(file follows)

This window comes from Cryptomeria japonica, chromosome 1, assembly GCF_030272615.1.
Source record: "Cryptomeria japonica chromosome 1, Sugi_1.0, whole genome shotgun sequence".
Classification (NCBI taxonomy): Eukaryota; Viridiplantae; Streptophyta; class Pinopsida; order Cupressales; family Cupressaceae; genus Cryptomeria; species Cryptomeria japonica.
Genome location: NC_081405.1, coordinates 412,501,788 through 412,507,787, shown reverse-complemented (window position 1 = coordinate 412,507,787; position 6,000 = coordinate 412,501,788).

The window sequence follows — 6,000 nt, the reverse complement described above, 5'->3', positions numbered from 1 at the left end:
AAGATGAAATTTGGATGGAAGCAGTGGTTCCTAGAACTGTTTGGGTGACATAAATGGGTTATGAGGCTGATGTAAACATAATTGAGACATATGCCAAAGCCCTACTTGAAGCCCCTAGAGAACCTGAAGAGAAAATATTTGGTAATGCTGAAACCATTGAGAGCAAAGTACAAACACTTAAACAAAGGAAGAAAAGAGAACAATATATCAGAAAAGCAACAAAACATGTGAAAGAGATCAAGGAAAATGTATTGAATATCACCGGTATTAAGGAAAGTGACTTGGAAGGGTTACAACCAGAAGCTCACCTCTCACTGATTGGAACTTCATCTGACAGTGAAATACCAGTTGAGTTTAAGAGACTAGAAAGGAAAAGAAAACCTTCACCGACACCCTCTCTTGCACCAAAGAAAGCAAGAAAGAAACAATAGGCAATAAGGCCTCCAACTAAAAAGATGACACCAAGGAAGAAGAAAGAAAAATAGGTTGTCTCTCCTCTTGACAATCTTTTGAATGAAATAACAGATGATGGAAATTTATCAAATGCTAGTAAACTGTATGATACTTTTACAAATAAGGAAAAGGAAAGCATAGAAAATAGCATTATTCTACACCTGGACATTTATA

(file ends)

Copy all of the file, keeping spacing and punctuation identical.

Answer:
This window comes from Cryptomeria japonica, chromosome 1, assembly GCF_030272615.1.
Source record: "Cryptomeria japonica chromosome 1, Sugi_1.0, whole genome shotgun sequence".
Classification (NCBI taxonomy): Eukaryota; Viridiplantae; Streptophyta; class Pinopsida; order Cupressales; family Cupressaceae; genus Cryptomeria; species Cryptomeria japonica.
Genome location: NC_081405.1, coordinates 412,501,788 through 412,507,787, shown reverse-complemented (window position 1 = coordinate 412,507,787; position 6,000 = coordinate 412,501,788).

The window sequence follows — 6,000 nt, the reverse complement described above, 5'->3', positions numbered from 1 at the left end:
AAGATGAAATTTGGATGGAAGCAGTGGTTCCTAGAACTGTTTGGGTGACATAAATGGGTTATGAGGCTGATGTAAACATAATTGAGACATATGCCAAAGCCCTACTTGAAGCCCCTAGAGAACCTGAAGAGAAAATATTTGGTAATGCTGAAACCATTGAGAGCAAAGTACAAACACTTAAACAAAGGAAGAAAAGAGAACAATATATCAGAAAAGCAACAAAACATGTGAAAGAGATCAAGGAAAATGTATTGAATATCACCGGTATTAAGGAAAGTGACTTGGAAGGGTTACAACCAGAAGCTCACCTCTCACTGATTGGAACTTCATCTGACAGTGAAATACCAGTTGAGTTTAAGAGACTAGAAAGGAAAAGAAAACCTTCACCGACACCCTCTCTTGCACCAAAGAAAGCAAGAAAGAAACAATAGGCAATAAGGCCTCCAACTAAAAAGATGACACCAAGGAAGAAGAAAGAAAAATAGGTTGTCTCTCCTCTTGACAATCTTTTGAATGAAATAACAGATGATGGAAATTTATCAAATGCTAGTAAACTGTATGATACTTTTACAAATAAGGAAAAGGAAAGCATAGAAAATAGCATTATTCTACACCTGGACATTTATA